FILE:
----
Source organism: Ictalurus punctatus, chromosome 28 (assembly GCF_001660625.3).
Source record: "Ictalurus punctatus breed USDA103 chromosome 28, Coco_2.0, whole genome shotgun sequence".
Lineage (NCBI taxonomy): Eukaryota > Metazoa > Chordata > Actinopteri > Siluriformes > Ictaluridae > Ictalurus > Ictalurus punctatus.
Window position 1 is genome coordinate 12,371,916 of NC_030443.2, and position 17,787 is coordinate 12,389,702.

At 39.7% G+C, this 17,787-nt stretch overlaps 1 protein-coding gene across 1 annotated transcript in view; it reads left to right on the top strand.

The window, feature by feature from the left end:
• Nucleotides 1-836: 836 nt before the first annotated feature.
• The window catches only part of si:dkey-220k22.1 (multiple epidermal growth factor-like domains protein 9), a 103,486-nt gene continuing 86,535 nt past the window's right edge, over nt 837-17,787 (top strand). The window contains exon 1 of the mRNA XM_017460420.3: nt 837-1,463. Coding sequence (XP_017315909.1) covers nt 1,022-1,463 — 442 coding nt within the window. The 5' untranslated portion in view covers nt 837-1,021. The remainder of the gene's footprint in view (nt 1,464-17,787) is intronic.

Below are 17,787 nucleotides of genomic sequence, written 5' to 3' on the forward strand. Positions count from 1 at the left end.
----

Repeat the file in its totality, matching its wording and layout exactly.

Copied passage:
Source organism: Ictalurus punctatus, chromosome 28 (assembly GCF_001660625.3).
Source record: "Ictalurus punctatus breed USDA103 chromosome 28, Coco_2.0, whole genome shotgun sequence".
Lineage (NCBI taxonomy): Eukaryota > Metazoa > Chordata > Actinopteri > Siluriformes > Ictaluridae > Ictalurus > Ictalurus punctatus.
Window position 1 is genome coordinate 12,371,916 of NC_030443.2, and position 17,787 is coordinate 12,389,702.

At 39.7% G+C, this 17,787-nt stretch overlaps 1 protein-coding gene across 1 annotated transcript in view; it reads left to right on the top strand.

The window, feature by feature from the left end:
• Nucleotides 1-836: 836 nt before the first annotated feature.
• The window catches only part of si:dkey-220k22.1 (multiple epidermal growth factor-like domains protein 9), a 103,486-nt gene continuing 86,535 nt past the window's right edge, over nt 837-17,787 (top strand). The window contains exon 1 of the mRNA XM_017460420.3: nt 837-1,463. Coding sequence (XP_017315909.1) covers nt 1,022-1,463 — 442 coding nt within the window. The 5' untranslated portion in view covers nt 837-1,021. The remainder of the gene's footprint in view (nt 1,464-17,787) is intronic.

Below are 17,787 nucleotides of genomic sequence, written 5' to 3' on the forward strand. Positions count from 1 at the left end.